8. If we provided an easy way for you to suggest new content items to add to content views/content maps that have already been published, would you be interested in doing so? Why or why not?
  9. What would make these content views/content maps more helpful?

Thanks!

Note: This blog was originally posted at http://blogs.msdn.com/robert_mcmurray/
Posted: Apr 30 2013, 09:51 by Bob | Comments (0)
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Filed under: IIS | Content
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IIS 6.0 WebDAV and Compound Document Format Files Revisited with Workarounds

A few years ago I wrote the following blog, wherein I described how the WebDAV functionality in IIS 6.0 worked with files that are Compound Document format:

IIS 6.0 WebDAV and Compound Document Format Files

As I explained in that blog post, WebDAV needs somewhere to store "properties" for files that are uploaded to the server, and WebDAV uses the compound document format to accomplish this according to the following implementation logic:

  • If the file is already in the compound document file format, IIS simply adds the WebDAV properties to the existing file. This data will not be used by the application that created the file - it will only be used by WebDAV. However, the file size will increase because WebDAV properties are added to the compound document.
  • For other files, WebDAV stores a compound document in an NTFS alternate data stream that is attached to the file. You will never see this additional data from any directory listing, and the file size doesn't change because it's in an alternate data stream.

I recently had a customer contact me in order to ask if there was a way to disable this functionality since he didn't want his files modified in order to store the WebDAV properties. Unfortunately there is no built-in option for IIS that will disable this functionality, but there are a few workarounds.

Workaround #1 - Change the File Type

First and foremost - you can change your file type to something other than the compound document format. For example, if you are uploading files that were created in Microsoft Office, if you can upload your files in the newer Office Open XML formats, then you will not run into this problem. By way of explanation, older Microsoft Office files are in compound document format, whereas files that are that are created with Microsoft Office 2010 and later are in a zipped, XML-based file format. These files will have extensions like *.DOCX for Microsoft Word documents, *.XLSX for Microsoft Excel spreadsheets, and *.PPTX for Microsoft PowerPoint presentations.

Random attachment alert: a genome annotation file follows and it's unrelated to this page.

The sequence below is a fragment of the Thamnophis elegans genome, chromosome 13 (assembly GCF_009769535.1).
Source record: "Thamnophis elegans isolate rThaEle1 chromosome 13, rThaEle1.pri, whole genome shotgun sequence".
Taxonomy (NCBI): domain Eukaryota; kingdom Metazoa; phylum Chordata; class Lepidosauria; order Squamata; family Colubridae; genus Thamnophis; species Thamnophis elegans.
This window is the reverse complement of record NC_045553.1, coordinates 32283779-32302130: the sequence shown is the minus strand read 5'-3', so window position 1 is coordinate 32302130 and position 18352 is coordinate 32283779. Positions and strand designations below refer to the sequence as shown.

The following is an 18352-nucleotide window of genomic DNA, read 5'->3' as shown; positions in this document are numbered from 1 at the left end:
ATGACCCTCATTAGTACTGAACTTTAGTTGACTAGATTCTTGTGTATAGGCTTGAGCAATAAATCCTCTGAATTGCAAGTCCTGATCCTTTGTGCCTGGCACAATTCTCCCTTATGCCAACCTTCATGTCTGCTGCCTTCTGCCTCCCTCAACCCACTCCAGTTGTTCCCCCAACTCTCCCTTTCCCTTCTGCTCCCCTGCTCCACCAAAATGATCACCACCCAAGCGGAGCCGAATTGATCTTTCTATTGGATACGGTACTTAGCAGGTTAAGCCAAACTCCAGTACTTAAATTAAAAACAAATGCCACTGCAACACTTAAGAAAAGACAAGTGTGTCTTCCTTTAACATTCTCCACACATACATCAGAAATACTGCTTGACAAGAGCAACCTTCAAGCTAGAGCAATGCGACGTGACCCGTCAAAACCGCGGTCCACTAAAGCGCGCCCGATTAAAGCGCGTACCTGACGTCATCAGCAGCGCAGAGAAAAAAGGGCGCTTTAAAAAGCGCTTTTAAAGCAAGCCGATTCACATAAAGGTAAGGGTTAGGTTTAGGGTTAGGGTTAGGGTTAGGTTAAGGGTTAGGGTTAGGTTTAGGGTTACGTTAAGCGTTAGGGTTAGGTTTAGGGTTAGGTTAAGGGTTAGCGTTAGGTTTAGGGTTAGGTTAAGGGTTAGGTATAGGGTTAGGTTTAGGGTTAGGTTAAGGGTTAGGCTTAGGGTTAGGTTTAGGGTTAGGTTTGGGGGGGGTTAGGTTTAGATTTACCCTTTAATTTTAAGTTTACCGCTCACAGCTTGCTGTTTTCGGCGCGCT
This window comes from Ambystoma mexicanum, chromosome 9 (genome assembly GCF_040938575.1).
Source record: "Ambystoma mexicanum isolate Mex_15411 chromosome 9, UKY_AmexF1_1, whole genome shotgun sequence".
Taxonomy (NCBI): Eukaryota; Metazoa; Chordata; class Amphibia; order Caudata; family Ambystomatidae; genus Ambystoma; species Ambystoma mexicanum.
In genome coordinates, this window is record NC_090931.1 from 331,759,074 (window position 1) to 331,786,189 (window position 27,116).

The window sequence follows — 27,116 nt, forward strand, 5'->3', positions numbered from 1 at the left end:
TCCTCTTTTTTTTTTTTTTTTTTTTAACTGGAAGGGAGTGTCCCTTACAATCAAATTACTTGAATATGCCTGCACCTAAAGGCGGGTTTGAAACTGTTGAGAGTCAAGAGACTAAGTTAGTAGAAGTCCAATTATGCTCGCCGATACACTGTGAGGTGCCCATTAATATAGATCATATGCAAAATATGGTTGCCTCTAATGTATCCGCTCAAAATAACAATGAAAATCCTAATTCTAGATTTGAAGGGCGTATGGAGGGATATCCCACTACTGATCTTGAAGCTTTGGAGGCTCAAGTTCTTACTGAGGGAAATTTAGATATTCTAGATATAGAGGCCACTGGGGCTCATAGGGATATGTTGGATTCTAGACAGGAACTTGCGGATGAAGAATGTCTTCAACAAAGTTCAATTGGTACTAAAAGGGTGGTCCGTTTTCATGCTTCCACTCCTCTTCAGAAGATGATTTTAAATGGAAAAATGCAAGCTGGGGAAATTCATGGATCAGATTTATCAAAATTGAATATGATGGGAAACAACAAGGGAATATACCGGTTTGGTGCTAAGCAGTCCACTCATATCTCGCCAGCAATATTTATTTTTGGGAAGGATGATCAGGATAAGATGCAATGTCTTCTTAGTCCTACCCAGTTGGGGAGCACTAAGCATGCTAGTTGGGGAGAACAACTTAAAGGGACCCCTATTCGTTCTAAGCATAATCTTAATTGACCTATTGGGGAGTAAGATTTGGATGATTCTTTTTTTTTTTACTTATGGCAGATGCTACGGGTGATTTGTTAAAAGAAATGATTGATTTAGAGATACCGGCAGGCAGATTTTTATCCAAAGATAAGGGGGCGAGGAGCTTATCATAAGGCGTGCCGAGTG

Workaround #2 - Wrap Compound Document Files in a Separate File Type

If you are using a file that must be in compound document format, like a setup package in Microsoft Installer (*.MSI) format, you can upload the file in a *.ZIP file, or you can wrap the setup package inside a self-extracting executable by using a technology like Microsoft's IExpress Wizard (which ships as a built-in utility with most versions of Windows).

Workaround #3 - Block WebDAV Properties

If you absolutely cannot change your document from compound document format, I have a completely unsupported workaround that I can suggest. Since the problem arises when properties are added to a file, you can find a way to intercept the WebDAV commands that try to set properties. The actual HTTP verb that is used is PROPPATCH, so if you can find a way to keep this command from being used, then you can prevent files from being modified. Unfortunately you cannot simply suppress PROPPATCH commands by using a security tool like Microsoft's UrlScan to block the command, because this will cause many WebDAV clients to fail.

Instead, what I did as a workaround was to write an example ISAPI filter for IIS 6.0 that intercepts incoming PROPPATCH commands and always sends a successful (e.g. "200 OK") response to the WebDAV client, but in reality the filter does nothing with the properties and ends the request processing. This tricks a WebDAV client into thinking that it succeeded, and it prevents your files in compound document format from being modified. However, this also means that no WebDAV properties will ever be stored with your files; but if that's acceptable to you, (and it usually should be), then you can use this workaround.